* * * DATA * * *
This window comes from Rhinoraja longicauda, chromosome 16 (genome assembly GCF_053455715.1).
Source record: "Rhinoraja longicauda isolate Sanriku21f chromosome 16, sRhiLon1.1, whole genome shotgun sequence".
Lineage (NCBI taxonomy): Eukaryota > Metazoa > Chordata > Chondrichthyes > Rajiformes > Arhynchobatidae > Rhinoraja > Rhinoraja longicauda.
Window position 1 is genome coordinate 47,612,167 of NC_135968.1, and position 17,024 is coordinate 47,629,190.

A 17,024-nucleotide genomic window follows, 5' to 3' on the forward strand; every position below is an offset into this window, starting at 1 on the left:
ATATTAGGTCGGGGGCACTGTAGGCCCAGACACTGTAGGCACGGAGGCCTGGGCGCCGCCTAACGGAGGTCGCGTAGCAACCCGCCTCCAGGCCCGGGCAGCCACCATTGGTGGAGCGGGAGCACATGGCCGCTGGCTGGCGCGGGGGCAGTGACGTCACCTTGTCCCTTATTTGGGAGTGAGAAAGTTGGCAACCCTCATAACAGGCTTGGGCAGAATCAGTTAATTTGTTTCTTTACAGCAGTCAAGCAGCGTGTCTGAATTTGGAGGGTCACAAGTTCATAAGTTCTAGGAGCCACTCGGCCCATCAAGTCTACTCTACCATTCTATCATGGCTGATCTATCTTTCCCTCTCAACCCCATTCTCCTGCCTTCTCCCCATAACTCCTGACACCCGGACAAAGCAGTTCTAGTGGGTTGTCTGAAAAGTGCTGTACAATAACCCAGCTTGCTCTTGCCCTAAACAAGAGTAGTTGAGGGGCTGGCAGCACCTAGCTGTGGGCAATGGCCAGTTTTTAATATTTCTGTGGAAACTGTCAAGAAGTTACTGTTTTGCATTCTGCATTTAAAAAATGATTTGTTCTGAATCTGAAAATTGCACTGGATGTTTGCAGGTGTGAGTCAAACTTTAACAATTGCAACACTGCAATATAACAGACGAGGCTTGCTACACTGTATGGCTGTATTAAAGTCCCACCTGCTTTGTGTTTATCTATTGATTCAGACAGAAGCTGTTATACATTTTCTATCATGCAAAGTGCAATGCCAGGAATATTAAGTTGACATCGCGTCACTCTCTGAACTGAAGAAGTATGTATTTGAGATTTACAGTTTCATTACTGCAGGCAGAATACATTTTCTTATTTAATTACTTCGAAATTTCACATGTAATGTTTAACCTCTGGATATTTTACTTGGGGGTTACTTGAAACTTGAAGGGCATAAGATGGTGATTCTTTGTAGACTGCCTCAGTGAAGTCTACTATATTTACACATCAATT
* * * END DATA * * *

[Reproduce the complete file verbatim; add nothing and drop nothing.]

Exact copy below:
This window comes from Rhinoraja longicauda, chromosome 16 (genome assembly GCF_053455715.1).
Source record: "Rhinoraja longicauda isolate Sanriku21f chromosome 16, sRhiLon1.1, whole genome shotgun sequence".
Lineage (NCBI taxonomy): Eukaryota > Metazoa > Chordata > Chondrichthyes > Rajiformes > Arhynchobatidae > Rhinoraja > Rhinoraja longicauda.
Window position 1 is genome coordinate 47,612,167 of NC_135968.1, and position 17,024 is coordinate 47,629,190.

A 17,024-nucleotide genomic window follows, 5' to 3' on the forward strand; every position below is an offset into this window, starting at 1 on the left:
ATATTAGGTCGGGGGCACTGTAGGCCCAGACACTGTAGGCACGGAGGCCTGGGCGCCGCCTAACGGAGGTCGCGTAGCAACCCGCCTCCAGGCCCGGGCAGCCACCATTGGTGGAGCGGGAGCACATGGCCGCTGGCTGGCGCGGGGGCAGTGACGTCACCTTGTCCCTTATTTGGGAGTGAGAAAGTTGGCAACCCTCATAACAGGCTTGGGCAGAATCAGTTAATTTGTTTCTTTACAGCAGTCAAGCAGCGTGTCTGAATTTGGAGGGTCACAAGTTCATAAGTTCTAGGAGCCACTCGGCCCATCAAGTCTACTCTACCATTCTATCATGGCTGATCTATCTTTCCCTCTCAACCCCATTCTCCTGCCTTCTCCCCATAACTCCTGACACCCGGACAAAGCAGTTCTAGTGGGTTGTCTGAAAAGTGCTGTACAATAACCCAGCTTGCTCTTGCCCTAAACAAGAGTAGTTGAGGGGCTGGCAGCACCTAGCTGTGGGCAATGGCCAGTTTTTAATATTTCTGTGGAAACTGTCAAGAAGTTACTGTTTTGCATTCTGCATTTAAAAAATGATTTGTTCTGAATCTGAAAATTGCACTGGATGTTTGCAGGTGTGAGTCAAACTTTAACAATTGCAACACTGCAATATAACAGACGAGGCTTGCTACACTGTATGGCTGTATTAAAGTCCCACCTGCTTTGTGTTTATCTATTGATTCAGACAGAAGCTGTTATACATTTTCTATCATGCAAAGTGCAATGCCAGGAATATTAAGTTGACATCGCGTCACTCTCTGAACTGAAGAAGTATGTATTTGAGATTTACAGTTTCATTACTGCAGGCAGAATACATTTTCTTATTTAATTACTTCGAAATTTCACATGTAATGTTTAACCTCTGGATATTTTACTTGGGGGTTACTTGAAACTTGAAGGGCATAAGATGGTGATTCTTTGTAGACTGCCTCAGTGAAGTCTACTATATTTACACATCAATT